"To state a claim for breach of fiduciary duty under ERISA, the plaintiff must allege: (1) that the defendant was a fiduciary, (2) who was acting within his fiduciary capacity, and (3) breached his duty." Guardian Life Ins. Co. of America v. Reinaman, No. WDQ-10-1374, 2011 WL 2133703, at *7 (D.Md. May 26, 2011) (quoting Cuthie v. Fleet Reserve Ass'n, 743 F.Supp.2d 486, 494 (D.Md. 2010)) (internal quotation marks omitted). According to the United States District Court for the District of Connecticut,

ERISA imposes "a number of detailed duties and responsibilities" on those who are- or who function as-fiduciaries, the breach of which gives rise to personal liability under the statute. Mertens, 508 U.S. at 251, 113 S.Ct. 2063. As relevant here, an ERISA fiduciary has (1) a duty of loyalty, which requires that he "discharge his duties with respect to a plan solely in the interest of the participants and beneficiaries, " 29 U.S.C. § 1104(a)(1)(A); and (2) a duty of prudence, which requires that the fiduciary act "with the care, skill, prudence, and diligence under the circumstances then prevailing that a prudent man acting in a like capacity and familiar with such matters would use in the conduct of an enterprise of a like character and with like aims, " 29 U.S.C. § 1104(a)(1)(B).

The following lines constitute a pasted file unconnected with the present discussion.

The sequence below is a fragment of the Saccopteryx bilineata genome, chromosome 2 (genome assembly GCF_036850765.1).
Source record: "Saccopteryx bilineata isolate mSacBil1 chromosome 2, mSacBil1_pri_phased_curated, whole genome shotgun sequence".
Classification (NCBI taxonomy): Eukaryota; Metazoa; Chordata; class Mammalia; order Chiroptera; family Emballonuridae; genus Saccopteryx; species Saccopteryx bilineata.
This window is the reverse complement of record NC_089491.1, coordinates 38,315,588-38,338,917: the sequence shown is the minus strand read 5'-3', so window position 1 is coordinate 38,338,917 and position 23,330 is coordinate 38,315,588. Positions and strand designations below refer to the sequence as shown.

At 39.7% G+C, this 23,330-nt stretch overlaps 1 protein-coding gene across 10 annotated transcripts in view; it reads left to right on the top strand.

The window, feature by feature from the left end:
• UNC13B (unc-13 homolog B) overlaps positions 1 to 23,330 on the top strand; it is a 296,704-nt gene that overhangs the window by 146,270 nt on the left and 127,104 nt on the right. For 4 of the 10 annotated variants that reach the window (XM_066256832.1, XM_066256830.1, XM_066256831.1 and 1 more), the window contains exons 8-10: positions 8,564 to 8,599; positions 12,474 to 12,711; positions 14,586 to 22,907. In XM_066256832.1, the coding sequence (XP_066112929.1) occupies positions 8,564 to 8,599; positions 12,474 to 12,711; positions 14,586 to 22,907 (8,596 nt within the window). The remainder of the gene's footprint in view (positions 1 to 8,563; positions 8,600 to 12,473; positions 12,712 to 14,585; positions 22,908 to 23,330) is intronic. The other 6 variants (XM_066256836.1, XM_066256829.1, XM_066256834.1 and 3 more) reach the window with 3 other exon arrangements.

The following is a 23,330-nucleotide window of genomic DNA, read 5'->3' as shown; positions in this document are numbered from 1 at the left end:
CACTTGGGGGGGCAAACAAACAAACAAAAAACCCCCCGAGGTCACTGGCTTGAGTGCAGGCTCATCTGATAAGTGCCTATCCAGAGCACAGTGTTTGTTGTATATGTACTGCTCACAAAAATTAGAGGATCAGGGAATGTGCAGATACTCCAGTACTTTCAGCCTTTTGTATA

Haddock v. Nationwide Fin. Servs., Inc., 293 F.R.D. 272, 283 (D. Conn. 2013). In the current matter, Plaintiff is not claiming breach of fiduciary duty by any individual Defendant, nor has Plaintiff alleged facts to support the notion that such a breach occurred.

In Gluth v. Wal-Mart Stores, Inc., No. 96-1307, 1997 WL 368625 (4th Cir. July 3, 1997) (per curiam), a case in which the Fourth Circuit has addressed the issue of proper defendants in ERISA actions, the plaintiff sued "Wal-Mart Group Health and Welfare Trust" ("The Trust"), as well as the pertinent group health plan, when he was denied medical coverage after an emergency surgery. Id. at * 1. On appeal, the Fourth Circuit dismissed The Trust as a defendant, stating that because The Trust was only the funding mechanism for the plan and had no control over the actual administration of the plan, it was not a proper defendant in the action. Id. at *6. Furthermore, the Court noted

that Gluth named the wrong defendant from the beginning by initially bringing this action against his employer, Wal-Mart, who had no control over the administration of the Plan. See Daniel v. Eaton Corp., 839 F.2d 263, 266 (6th Cir. 1988) (unless an employer is shown to control administration of an employee benefit plan, it is not a proper defendant in an ERISA action seeking benefits; rather, the plan is the proper party).